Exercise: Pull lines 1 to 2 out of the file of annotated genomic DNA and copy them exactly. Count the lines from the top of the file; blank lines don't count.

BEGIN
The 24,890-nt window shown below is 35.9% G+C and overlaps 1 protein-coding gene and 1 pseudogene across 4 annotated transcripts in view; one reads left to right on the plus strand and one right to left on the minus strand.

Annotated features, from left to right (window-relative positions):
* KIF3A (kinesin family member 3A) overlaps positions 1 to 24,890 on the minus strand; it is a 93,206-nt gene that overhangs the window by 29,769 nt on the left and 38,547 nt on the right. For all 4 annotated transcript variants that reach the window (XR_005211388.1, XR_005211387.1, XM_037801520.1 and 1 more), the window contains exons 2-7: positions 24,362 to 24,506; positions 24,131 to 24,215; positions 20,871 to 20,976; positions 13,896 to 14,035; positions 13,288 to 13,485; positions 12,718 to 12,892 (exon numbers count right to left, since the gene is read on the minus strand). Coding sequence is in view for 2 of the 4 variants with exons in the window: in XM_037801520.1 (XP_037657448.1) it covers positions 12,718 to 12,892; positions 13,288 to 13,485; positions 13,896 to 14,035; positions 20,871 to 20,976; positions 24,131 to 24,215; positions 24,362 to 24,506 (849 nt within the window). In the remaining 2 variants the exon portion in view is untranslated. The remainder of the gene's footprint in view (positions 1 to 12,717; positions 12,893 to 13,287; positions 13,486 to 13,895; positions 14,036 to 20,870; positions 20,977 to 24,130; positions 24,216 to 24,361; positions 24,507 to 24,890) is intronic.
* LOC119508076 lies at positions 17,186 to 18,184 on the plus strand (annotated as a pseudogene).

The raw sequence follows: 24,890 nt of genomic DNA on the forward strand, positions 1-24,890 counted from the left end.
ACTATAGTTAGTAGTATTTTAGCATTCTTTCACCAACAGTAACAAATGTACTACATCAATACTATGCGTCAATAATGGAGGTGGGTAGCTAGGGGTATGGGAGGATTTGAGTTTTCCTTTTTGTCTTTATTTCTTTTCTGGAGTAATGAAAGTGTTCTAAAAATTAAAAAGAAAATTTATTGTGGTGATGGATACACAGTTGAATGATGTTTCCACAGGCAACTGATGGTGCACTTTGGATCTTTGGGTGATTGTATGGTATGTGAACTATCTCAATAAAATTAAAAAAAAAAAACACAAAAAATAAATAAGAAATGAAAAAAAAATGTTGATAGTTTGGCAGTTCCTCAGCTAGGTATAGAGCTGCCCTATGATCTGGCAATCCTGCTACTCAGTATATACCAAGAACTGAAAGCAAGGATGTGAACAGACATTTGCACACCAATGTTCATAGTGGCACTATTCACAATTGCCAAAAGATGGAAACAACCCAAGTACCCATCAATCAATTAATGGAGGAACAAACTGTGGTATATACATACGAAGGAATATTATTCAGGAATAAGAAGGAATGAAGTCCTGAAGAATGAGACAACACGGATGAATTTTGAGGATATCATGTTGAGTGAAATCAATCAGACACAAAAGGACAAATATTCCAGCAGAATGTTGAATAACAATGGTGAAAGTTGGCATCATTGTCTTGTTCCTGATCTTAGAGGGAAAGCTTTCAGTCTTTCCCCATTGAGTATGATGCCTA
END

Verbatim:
The 24,890-nt window shown below is 35.9% G+C and overlaps 1 protein-coding gene and 1 pseudogene across 4 annotated transcripts in view; one reads left to right on the plus strand and one right to left on the minus strand.

Annotated features, from left to right (window-relative positions):